Is Queensland the laziest state?

During the 2020 Queensland state election campaign, ABC journalist Peter McCutcheon posed the question as to Why the Palaszczuk Government is accused of exploiting coronavirus to avoid parliamentary scrutiny. He pointed out that sitting days seemed low compared to the other states.

Spurred on by this observation, we’ve done a study (click here) of the last 9 years of Australian parliamentary sittings and find the Palaszczuk government:

  • holds the record for the least number of sitting days in a year (31 in 2020)
  • holds the record for the second and third shortest sitting days in a year as well (33 in 2015 and 34 in 2017)
  • sat on average over its entire period in office for only 36 days, compared to the Australian average of 48 days.
  • sat less than half the time in 2020 that Western Australia did (31 days versus 64) despite there being a pandemic in both states
  • sat 8 days or 21% fewer days than chronically locked-down Victoria in 2020

And on, and on.

There are a number of possible explanations.

The government might say it was constrained by COVID this year but that didn’t stop the other states meeting more frequently.

It might also say 2020 was an election year, so it sat less frequently, but while this might partially explain its sitting record this year it doesn’t explain its overall poor record. There is also a tendency for the number of sitting days to get fewer and fewer as time has gone on.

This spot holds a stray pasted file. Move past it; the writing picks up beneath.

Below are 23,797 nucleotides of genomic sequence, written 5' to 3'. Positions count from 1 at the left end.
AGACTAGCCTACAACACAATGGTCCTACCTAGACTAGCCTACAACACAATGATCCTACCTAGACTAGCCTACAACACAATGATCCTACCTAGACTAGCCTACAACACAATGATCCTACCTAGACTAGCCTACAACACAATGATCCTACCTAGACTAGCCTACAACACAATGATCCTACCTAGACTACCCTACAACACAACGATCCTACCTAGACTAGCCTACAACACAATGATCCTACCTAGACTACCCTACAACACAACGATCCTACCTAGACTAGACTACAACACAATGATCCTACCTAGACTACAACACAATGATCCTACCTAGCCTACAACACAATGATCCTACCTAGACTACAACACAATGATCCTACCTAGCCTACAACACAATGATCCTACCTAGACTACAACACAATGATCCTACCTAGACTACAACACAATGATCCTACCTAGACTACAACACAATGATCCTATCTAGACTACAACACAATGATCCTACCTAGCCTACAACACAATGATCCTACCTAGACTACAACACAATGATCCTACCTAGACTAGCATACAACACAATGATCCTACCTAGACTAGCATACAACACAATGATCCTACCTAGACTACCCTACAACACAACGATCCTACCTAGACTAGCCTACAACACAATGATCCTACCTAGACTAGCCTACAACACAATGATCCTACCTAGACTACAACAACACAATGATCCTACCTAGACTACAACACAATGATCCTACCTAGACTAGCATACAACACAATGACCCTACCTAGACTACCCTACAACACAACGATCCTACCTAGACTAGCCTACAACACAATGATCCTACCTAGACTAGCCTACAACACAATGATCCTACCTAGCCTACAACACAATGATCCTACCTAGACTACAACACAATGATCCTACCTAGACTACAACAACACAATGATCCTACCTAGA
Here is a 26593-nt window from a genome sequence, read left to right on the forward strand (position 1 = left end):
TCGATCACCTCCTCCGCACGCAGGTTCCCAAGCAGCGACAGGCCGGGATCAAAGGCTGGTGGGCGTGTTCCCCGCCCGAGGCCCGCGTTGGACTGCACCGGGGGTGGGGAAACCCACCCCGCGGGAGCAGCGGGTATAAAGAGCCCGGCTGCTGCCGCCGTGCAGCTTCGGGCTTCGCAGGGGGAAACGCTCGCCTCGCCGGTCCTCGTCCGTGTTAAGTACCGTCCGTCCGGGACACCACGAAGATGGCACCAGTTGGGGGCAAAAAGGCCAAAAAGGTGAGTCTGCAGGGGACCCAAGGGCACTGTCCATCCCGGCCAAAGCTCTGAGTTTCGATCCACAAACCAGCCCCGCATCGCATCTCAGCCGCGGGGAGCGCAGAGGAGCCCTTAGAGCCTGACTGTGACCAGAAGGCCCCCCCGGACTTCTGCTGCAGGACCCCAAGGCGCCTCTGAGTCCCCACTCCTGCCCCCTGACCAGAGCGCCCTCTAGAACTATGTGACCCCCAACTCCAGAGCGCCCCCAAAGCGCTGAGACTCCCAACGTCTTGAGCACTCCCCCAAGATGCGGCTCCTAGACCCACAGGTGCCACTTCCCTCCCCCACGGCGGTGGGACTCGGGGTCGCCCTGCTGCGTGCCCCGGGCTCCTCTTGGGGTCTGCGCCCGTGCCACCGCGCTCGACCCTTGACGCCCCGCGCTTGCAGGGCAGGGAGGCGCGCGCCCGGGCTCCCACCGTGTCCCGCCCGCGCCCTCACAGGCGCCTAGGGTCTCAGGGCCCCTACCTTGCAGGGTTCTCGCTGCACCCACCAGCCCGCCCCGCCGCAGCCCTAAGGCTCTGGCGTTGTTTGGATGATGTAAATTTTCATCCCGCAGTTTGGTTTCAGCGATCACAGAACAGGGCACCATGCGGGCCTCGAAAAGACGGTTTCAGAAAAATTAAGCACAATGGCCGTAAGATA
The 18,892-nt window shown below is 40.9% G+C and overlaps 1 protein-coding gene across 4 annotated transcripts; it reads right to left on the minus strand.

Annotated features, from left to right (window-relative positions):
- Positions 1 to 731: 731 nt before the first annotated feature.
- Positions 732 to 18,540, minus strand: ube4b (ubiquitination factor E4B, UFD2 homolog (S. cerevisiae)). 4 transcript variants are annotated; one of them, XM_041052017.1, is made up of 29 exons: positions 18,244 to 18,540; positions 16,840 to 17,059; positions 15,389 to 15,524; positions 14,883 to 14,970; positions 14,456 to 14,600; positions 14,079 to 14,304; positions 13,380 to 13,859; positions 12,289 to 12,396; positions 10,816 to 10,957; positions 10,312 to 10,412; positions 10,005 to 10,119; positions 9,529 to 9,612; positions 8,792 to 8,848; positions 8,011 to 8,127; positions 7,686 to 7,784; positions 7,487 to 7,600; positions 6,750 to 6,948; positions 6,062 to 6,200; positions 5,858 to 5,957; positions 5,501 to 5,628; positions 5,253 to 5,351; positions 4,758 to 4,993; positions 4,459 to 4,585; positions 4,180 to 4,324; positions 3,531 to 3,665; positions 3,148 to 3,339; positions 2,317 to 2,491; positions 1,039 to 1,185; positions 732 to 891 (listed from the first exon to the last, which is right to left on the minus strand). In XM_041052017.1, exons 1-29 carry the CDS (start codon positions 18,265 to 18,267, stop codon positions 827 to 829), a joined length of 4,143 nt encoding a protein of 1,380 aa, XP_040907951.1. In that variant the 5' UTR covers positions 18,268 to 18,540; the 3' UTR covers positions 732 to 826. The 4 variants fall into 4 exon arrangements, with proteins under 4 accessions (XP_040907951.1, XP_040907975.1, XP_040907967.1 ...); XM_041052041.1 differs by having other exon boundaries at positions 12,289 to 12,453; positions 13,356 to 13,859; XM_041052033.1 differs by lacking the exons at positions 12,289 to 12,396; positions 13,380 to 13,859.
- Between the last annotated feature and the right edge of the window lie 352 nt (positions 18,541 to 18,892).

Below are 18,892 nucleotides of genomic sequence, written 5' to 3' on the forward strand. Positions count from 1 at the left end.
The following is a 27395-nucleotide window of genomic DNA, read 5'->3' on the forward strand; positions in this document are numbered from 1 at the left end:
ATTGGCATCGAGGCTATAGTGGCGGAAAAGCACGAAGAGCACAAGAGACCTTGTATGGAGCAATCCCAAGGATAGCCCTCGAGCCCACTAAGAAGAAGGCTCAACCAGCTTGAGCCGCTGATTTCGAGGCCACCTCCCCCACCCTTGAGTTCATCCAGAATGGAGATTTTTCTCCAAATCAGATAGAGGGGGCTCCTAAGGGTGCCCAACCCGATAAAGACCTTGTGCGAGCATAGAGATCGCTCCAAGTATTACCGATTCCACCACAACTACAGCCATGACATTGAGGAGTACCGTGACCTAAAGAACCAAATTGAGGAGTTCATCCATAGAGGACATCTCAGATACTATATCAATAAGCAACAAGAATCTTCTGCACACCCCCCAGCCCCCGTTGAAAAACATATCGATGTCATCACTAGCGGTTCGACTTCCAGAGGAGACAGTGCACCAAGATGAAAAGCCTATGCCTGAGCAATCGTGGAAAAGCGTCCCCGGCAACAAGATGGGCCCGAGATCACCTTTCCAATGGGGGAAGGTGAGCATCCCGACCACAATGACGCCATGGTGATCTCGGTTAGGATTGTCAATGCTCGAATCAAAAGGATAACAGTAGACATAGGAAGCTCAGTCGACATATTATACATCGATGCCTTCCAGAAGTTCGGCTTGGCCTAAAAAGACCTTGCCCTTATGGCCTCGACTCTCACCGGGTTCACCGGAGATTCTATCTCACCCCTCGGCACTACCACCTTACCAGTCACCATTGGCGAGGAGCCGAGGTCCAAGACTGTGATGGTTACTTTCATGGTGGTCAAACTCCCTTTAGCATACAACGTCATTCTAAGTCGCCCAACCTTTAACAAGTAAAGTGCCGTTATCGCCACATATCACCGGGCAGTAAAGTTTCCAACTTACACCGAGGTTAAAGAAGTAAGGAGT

Another explanation might be that other states have an upper house, and this makes more work. But the whole point of an upper house is checks and balances, and more scrutiny. Lacking an upper house, Queensland needs to spend additional time ensuring legislation is properly scrutinised. Instead of that we’ve seen a  number of situations, like the amendments to the Electoral Act where literally hundreds of amendments have been introduced at the last minute.

Queensland Labor abolished Queensland’s upper house in 1922 because it didn’t like scrutiny. The shortness of their sitting schedule strongly suggests nothing has changed in 100 years.